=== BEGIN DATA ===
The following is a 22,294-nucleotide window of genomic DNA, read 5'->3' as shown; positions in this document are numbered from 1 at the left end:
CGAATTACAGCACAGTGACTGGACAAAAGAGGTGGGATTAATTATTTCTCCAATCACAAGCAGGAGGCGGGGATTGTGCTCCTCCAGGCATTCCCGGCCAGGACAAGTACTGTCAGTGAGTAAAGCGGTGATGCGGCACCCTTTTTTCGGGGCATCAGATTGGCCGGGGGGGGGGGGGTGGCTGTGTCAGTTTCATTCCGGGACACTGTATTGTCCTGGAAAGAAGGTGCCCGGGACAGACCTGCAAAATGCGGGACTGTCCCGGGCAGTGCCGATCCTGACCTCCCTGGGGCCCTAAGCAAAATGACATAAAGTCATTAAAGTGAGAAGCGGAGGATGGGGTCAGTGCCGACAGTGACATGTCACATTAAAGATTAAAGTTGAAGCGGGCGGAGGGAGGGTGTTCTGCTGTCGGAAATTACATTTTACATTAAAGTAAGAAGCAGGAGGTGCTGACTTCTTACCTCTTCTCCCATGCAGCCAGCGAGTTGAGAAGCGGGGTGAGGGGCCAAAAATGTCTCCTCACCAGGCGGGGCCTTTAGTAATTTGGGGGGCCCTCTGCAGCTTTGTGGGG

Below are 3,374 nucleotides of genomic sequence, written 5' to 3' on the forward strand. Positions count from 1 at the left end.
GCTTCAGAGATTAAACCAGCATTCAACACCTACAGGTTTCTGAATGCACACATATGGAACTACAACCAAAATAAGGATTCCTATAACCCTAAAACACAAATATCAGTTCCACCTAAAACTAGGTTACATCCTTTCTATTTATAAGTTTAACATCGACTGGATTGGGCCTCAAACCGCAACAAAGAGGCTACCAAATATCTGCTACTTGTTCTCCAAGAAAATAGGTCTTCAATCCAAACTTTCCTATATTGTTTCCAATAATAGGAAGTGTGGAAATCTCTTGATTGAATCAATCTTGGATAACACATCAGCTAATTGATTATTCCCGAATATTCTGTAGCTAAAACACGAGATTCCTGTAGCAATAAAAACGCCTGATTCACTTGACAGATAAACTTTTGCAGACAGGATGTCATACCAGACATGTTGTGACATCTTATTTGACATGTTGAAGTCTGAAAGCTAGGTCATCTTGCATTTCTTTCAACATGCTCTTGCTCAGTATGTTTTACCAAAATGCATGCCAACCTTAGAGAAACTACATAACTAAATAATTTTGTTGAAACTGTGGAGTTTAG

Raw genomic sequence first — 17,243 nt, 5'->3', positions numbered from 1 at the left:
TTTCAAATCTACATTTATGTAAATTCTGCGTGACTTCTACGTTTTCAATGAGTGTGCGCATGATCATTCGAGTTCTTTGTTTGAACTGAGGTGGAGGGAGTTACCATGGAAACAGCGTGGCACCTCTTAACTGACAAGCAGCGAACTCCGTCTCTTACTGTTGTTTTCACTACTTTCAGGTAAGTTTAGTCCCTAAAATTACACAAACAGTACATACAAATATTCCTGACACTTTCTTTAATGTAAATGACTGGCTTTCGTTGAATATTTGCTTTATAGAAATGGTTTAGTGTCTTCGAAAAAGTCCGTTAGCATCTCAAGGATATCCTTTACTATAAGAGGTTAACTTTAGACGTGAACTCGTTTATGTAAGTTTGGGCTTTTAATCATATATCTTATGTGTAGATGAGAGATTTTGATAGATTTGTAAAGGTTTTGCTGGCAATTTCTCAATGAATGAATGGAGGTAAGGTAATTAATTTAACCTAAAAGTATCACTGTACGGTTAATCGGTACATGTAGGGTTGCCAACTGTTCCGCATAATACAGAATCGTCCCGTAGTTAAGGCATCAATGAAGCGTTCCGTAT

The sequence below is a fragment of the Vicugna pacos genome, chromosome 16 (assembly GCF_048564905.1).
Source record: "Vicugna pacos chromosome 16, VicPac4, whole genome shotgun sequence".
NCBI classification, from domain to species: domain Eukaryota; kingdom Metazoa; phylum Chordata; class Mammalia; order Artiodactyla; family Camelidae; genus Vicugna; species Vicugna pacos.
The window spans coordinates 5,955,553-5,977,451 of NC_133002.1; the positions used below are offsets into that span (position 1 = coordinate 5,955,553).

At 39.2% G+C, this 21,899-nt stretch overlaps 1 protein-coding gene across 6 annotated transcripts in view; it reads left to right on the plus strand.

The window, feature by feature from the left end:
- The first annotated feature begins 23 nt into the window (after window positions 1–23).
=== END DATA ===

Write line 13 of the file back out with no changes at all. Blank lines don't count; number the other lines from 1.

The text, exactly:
- The first annotated feature begins 23 nt into the window (after window positions 1–23).